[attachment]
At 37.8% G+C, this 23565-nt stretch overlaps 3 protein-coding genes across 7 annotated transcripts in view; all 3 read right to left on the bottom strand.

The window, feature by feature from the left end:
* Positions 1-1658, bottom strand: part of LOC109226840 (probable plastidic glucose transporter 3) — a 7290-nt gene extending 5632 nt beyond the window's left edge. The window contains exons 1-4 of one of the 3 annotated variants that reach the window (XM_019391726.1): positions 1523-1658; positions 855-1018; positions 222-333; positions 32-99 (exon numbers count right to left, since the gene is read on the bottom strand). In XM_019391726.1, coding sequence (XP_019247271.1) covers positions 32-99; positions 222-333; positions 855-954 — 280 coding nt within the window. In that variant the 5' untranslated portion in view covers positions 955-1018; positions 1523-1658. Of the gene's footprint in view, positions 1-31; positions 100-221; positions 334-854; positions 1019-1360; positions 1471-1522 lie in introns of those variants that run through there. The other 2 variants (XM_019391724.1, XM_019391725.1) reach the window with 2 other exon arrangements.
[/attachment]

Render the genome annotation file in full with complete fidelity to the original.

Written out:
At 37.8% G+C, this 23565-nt stretch overlaps 3 protein-coding genes across 7 annotated transcripts in view; all 3 read right to left on the bottom strand.

The window, feature by feature from the left end:
* Positions 1-1658, bottom strand: part of LOC109226840 (probable plastidic glucose transporter 3) — a 7290-nt gene extending 5632 nt beyond the window's left edge. The window contains exons 1-4 of one of the 3 annotated variants that reach the window (XM_019391726.1): positions 1523-1658; positions 855-1018; positions 222-333; positions 32-99 (exon numbers count right to left, since the gene is read on the bottom strand). In XM_019391726.1, coding sequence (XP_019247271.1) covers positions 32-99; positions 222-333; positions 855-954 — 280 coding nt within the window. In that variant the 5' untranslated portion in view covers positions 955-1018; positions 1523-1658. Of the gene's footprint in view, positions 1-31; positions 100-221; positions 334-854; positions 1019-1360; positions 1471-1522 lie in introns of those variants that run through there. The other 2 variants (XM_019391724.1, XM_019391725.1) reach the window with 2 other exon arrangements.